Because fresh cranberries only come once a year for just a short few weeks, you can buy several bags and stash them in the freezer for later. Cranberries are lovely all winter long!
For short-term use, store fresh cranberries in the refrigerator in the bag in which they were packed or into a well-ventilated bowl or colander. Cranberries do not like too much moisture.
Cooking with Cranberries
Just because most Americans drink most of their annual cranberry fill doesn’t mean you must!
There’s also no need to be scared of making homemade cranberry sauce — which takes about a half an hour, start to finish.
Dried cranberries can be used not just for granola and out-of-hand snacking but for these biscotti or a twist on oatmeal-raisin cookies. Throw a bunch into rice pilafs or other grain dishes for a tart punch.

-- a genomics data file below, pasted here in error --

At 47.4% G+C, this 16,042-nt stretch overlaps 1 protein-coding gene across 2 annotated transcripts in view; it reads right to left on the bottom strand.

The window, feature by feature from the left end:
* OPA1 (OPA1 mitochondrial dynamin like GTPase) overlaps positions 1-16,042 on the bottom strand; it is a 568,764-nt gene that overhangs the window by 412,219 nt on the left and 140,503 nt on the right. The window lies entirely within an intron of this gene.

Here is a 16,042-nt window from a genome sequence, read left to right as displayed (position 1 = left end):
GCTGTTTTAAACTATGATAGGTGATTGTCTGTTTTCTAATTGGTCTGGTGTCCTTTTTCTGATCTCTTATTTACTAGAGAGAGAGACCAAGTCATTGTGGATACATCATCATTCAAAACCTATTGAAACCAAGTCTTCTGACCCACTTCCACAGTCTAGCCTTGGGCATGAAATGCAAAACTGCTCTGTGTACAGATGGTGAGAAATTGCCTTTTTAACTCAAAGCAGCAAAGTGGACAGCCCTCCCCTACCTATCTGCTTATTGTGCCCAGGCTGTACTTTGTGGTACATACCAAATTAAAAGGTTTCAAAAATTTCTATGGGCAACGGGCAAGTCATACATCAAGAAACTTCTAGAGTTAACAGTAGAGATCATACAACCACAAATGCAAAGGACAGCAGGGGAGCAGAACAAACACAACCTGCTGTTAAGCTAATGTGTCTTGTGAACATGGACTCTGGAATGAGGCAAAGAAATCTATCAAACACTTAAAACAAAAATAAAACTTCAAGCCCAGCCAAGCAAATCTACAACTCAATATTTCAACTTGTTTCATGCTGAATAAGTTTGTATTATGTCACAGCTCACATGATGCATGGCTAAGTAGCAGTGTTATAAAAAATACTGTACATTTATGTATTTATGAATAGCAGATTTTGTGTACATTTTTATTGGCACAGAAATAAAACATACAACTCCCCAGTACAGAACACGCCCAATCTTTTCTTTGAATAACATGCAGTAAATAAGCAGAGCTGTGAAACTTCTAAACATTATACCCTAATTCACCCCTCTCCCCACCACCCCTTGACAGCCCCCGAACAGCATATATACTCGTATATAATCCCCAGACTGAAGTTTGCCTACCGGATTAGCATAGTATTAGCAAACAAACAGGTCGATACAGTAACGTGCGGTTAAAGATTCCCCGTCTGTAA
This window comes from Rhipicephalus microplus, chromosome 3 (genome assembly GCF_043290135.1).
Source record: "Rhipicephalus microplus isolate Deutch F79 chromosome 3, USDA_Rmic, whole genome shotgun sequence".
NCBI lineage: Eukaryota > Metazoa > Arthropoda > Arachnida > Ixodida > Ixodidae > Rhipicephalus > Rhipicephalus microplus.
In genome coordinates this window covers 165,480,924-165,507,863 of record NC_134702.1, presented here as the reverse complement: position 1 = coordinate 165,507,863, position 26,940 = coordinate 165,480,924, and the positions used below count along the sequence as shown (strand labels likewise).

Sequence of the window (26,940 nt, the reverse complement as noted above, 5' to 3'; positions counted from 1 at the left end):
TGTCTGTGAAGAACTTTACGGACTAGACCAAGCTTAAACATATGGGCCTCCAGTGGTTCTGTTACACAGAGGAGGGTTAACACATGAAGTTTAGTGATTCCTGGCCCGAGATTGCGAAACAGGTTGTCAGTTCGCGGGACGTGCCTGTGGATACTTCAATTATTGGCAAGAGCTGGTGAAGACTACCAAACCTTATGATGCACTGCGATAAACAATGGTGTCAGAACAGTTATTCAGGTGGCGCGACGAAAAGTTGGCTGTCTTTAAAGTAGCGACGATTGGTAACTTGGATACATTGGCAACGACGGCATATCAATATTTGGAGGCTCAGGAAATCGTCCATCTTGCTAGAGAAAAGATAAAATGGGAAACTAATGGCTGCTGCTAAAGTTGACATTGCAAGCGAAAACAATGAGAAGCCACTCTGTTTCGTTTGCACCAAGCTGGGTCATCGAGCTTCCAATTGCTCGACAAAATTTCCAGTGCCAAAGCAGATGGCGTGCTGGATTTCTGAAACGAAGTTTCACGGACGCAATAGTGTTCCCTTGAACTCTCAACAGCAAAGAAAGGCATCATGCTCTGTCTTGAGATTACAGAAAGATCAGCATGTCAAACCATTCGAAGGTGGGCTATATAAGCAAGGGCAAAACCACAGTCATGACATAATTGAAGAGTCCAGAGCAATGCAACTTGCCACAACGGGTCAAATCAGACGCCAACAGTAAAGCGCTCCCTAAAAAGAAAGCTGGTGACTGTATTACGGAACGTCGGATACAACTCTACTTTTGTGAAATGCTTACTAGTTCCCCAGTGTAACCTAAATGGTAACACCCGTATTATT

One-half cup of raw cranberries clocks in at just 25 calories, but remember most of us can’t bear the sour strength of the raw fruit. You’ll also get a nice dose of Vitamin C and more than two grams of fiber.
But the real power of cranberries lies within its pigments, where there’s a mother lode of disease-fighting and health-supporting phytonutrients. Cranberries are packed with anthocyanins, which have been studied for their potential cancer-fighting powers, specifically on cancers of the breast, colon, lung and prostate. Also of interest is the berry’s anti-inflammatory response, which may be helpful in treating a variety of conditions, including Alzheimer’s disease. Scientists also continue to research the fruit’s ability to ward off (but not treat) urinary tract infections.
A caveat: Cranberries contain oxalates, which could be an issue for anyone being treated for kidney stones. (Check with your medical provider for more information.)